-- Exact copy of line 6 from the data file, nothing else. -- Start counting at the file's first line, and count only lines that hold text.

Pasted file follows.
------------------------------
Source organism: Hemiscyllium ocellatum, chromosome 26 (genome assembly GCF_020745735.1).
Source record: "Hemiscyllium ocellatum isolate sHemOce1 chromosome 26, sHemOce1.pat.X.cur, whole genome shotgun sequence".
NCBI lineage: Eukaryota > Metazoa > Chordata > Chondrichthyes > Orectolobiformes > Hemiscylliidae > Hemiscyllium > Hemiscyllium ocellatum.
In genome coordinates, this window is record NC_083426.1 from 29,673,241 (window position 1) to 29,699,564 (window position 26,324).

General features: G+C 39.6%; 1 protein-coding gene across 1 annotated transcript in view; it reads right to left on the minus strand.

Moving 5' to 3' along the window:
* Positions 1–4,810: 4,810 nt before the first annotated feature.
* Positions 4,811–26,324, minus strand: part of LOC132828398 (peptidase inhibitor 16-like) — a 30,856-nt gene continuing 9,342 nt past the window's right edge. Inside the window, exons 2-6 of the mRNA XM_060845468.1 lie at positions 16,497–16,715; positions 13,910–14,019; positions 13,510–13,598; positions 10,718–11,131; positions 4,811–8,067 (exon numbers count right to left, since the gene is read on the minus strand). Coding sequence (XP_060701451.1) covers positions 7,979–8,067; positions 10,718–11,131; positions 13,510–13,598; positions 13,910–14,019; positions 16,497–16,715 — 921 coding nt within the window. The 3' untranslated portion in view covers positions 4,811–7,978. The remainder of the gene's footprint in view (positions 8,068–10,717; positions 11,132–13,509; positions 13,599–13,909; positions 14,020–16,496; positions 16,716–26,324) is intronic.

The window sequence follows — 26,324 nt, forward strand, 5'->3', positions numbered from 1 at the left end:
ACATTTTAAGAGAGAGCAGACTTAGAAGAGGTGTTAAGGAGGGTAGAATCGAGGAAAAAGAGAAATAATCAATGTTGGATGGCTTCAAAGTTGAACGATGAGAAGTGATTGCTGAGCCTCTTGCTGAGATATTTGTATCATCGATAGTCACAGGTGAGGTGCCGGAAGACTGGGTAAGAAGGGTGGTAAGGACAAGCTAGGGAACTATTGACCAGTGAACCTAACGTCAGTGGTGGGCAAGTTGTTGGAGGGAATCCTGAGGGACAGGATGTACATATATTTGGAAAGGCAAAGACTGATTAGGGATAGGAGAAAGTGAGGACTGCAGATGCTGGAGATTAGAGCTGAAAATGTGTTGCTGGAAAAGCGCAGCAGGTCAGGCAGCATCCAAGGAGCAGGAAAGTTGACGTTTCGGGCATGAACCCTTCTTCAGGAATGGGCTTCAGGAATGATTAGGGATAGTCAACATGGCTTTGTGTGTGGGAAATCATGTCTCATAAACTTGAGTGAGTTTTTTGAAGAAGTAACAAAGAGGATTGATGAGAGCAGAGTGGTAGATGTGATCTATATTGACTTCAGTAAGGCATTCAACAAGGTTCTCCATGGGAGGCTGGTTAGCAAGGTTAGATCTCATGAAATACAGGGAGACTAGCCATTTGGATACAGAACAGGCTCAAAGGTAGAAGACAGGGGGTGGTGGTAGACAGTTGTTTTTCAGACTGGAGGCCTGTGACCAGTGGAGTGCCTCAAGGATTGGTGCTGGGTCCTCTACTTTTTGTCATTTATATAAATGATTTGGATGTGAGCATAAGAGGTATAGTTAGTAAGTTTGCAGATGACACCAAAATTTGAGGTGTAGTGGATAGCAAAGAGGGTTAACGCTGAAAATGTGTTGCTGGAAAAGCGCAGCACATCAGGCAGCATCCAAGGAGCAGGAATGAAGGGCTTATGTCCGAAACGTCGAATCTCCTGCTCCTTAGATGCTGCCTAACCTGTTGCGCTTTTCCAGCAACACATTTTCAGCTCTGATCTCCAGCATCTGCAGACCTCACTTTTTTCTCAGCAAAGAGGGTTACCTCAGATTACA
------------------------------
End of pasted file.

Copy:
Moving 5' to 3' along the window: